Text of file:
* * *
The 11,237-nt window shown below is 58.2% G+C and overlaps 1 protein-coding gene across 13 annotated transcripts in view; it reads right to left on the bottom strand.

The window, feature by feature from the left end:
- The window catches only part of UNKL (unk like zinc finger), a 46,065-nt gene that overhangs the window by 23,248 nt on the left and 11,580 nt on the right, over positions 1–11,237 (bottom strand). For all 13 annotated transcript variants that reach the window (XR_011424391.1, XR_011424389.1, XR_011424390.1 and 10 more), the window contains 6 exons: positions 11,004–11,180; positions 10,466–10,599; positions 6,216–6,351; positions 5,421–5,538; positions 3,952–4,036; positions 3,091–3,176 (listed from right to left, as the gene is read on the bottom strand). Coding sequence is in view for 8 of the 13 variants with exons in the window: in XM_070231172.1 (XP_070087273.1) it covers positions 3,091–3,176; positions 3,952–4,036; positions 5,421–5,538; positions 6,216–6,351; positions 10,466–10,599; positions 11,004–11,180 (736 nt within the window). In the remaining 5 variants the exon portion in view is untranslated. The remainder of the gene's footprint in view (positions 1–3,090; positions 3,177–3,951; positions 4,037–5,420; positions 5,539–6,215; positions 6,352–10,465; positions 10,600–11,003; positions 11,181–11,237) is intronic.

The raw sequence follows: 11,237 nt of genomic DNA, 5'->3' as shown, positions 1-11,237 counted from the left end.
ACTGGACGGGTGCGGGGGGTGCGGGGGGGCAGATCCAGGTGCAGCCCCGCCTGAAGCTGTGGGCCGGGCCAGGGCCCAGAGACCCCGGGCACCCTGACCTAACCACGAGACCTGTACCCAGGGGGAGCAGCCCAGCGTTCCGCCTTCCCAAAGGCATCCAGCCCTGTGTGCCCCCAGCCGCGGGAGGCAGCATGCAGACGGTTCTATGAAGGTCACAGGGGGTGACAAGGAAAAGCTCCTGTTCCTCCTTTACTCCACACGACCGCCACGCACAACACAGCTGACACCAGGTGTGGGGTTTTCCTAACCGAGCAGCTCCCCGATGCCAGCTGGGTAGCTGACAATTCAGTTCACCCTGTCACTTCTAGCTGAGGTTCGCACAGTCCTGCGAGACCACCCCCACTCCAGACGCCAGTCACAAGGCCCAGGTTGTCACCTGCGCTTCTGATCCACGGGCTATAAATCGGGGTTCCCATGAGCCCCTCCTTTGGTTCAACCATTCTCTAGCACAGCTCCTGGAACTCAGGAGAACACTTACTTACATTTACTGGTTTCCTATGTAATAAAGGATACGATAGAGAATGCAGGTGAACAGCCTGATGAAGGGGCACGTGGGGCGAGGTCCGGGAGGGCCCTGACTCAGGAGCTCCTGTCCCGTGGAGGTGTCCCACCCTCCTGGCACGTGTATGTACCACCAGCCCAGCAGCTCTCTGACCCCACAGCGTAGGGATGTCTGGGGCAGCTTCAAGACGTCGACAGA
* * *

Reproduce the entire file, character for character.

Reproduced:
The 11,237-nt window shown below is 58.2% G+C and overlaps 1 protein-coding gene across 13 annotated transcripts in view; it reads right to left on the bottom strand.

The window, feature by feature from the left end:
- The window catches only part of UNKL (unk like zinc finger), a 46,065-nt gene that overhangs the window by 23,248 nt on the left and 11,580 nt on the right, over positions 1–11,237 (bottom strand). For all 13 annotated transcript variants that reach the window (XR_011424391.1, XR_011424389.1, XR_011424390.1 and 10 more), the window contains 6 exons: positions 11,004–11,180; positions 10,466–10,599; positions 6,216–6,351; positions 5,421–5,538; positions 3,952–4,036; positions 3,091–3,176 (listed from right to left, as the gene is read on the bottom strand). Coding sequence is in view for 8 of the 13 variants with exons in the window: in XM_070231172.1 (XP_070087273.1) it covers positions 3,091–3,176; positions 3,952–4,036; positions 5,421–5,538; positions 6,216–6,351; positions 10,466–10,599; positions 11,004–11,180 (736 nt within the window). In the remaining 5 variants the exon portion in view is untranslated. The remainder of the gene's footprint in view (positions 1–3,090; positions 3,177–3,951; positions 4,037–5,420; positions 5,539–6,215; positions 6,352–10,465; positions 10,600–11,003; positions 11,181–11,237) is intronic.

The raw sequence follows: 11,237 nt of genomic DNA, 5'->3' as shown, positions 1-11,237 counted from the left end.
ACTGGACGGGTGCGGGGGGTGCGGGGGGGCAGATCCAGGTGCAGCCCCGCCTGAAGCTGTGGGCCGGGCCAGGGCCCAGAGACCCCGGGCACCCTGACCTAACCACGAGACCTGTACCCAGGGGGAGCAGCCCAGCGTTCCGCCTTCCCAAAGGCATCCAGCCCTGTGTGCCCCCAGCCGCGGGAGGCAGCATGCAGACGGTTCTATGAAGGTCACAGGGGGTGACAAGGAAAAGCTCCTGTTCCTCCTTTACTCCACACGACCGCCACGCACAACACAGCTGACACCAGGTGTGGGGTTTTCCTAACCGAGCAGCTCCCCGATGCCAGCTGGGTAGCTGACAATTCAGTTCACCCTGTCACTTCTAGCTGAGGTTCGCACAGTCCTGCGAGACCACCCCCACTCCAGACGCCAGTCACAAGGCCCAGGTTGTCACCTGCGCTTCTGATCCACGGGCTATAAATCGGGGTTCCCATGAGCCCCTCCTTTGGTTCAACCATTCTCTAGCACAGCTCCTGGAACTCAGGAGAACACTTACTTACATTTACTGGTTTCCTATGTAATAAAGGATACGATAGAGAATGCAGGTGAACAGCCTGATGAAGGGGCACGTGGGGCGAGGTCCGGGAGGGCCCTGACTCAGGAGCTCCTGTCCCGTGGAGGTGTCCCACCCTCCTGGCACGTGTATGTACCACCAGCCCAGCAGCTCTCTGACCCCACAGCGTAGGGATGTCTGGGGCAGCTTCAAGACGTCGACAGA